You will first want to ensure that goo gone will indeed NOT damage the finish of the particular piece of furniture on which you intend to use it by TESTING IN AN INCONSPICUOUS AREA.  This could be on the back of the piece of furniture, or on the underside.  Test it anywhere that won't be seen, just as long as you see that it is has the same finish as the rest of the piece.  

For application, keep in mind that you typically don't need much in order to get the job done.  If you just have a few scuffs and paint splatters here and there, you'll want to use a tiny little square of paper towel or toilet paper, and fold it to a size of around 2 fingers (around 1 inch square).  You'll then apply it to the area in question, and rub a little bit WITH the grain of the wood.  Often, you will need to allow the Goo Gone to sit for a short while in order to loosen the paint (or whatever sticky substance you are trying to remove with it).  Sometimes you'll want to use your fingernail to really get at those pesky little bits of the paint that are hiding out deep within the grains of the wood.  You will always want to rub WITH THE GRAIN OF THE WOOD, and not against it.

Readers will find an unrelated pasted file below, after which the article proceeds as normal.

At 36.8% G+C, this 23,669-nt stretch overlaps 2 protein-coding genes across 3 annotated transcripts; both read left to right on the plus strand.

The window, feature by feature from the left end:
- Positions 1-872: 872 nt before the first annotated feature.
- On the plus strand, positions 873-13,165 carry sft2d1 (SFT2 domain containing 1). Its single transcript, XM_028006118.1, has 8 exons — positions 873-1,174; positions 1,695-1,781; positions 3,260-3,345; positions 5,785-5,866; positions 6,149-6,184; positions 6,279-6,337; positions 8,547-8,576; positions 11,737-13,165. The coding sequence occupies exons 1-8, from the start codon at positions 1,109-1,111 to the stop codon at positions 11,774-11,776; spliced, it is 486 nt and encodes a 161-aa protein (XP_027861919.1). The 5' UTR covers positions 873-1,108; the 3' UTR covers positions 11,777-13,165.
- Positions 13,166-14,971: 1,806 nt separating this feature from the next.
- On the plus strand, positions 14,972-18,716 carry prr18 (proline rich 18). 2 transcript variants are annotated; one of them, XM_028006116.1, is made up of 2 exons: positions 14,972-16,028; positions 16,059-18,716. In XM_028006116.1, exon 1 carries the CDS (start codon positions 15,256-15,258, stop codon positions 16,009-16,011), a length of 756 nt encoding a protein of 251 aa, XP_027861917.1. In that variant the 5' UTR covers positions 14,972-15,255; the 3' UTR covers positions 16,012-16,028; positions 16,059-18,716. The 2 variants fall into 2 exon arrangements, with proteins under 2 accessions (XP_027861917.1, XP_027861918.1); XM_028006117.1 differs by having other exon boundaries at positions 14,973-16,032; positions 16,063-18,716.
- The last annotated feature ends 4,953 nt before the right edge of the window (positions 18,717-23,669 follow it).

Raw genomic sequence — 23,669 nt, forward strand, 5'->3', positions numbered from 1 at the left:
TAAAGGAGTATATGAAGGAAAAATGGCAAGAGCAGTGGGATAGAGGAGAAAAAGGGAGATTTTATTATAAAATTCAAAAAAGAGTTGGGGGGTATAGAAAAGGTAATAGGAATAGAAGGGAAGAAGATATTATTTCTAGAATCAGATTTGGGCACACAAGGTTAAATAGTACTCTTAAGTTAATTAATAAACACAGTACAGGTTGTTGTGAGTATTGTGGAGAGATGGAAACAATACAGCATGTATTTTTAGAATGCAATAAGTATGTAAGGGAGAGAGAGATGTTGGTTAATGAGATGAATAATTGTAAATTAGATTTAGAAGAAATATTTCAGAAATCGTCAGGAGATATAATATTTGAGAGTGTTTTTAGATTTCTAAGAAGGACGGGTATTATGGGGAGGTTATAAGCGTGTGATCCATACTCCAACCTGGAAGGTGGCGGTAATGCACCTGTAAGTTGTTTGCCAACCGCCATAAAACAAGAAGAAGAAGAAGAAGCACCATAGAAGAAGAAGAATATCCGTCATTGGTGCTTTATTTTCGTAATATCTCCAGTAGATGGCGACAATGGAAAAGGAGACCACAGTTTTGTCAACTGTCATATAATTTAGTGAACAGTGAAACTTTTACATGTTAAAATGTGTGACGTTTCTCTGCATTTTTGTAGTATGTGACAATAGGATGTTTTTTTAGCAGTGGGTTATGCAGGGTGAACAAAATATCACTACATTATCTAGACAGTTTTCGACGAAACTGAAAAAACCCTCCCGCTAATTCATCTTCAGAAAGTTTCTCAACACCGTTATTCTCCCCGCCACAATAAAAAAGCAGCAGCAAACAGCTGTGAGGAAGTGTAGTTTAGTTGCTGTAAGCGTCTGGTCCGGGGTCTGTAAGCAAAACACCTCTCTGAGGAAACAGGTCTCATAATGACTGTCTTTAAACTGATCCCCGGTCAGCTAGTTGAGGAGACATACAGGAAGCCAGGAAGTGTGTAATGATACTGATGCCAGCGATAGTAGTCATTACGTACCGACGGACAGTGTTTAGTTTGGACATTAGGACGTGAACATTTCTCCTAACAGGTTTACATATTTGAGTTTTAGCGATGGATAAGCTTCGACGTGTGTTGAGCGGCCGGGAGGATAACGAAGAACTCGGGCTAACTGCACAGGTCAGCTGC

If that paint scuff or sticky stuff is extra stubborn, you can use 0000 steel wool to apply the Goo Gone, rubbing with the grain of the wood, in order to get it all loosened up and cleaned off.  It is important to note that steel wool is a lot like sandpaper.  It has different levels or grades of abrasiveness.  0000 marks the least abrasive grade of steel wool.  This is the ONLY grade that may be used on finished wood without scratching it too much so as to damage it.  You can purchase 0000 Steel Wool on Amazon here:

And, as was suggested above, using the steel wool, you must be extra careful to rub with the grain of the wood so that you avoid scuffing your furniture unnecessarily.  In Addition, you should definitely also test application and scrubbing with steel wool in an inconspicuous area, as described above, before you apply to an area of the furniture that will be seen.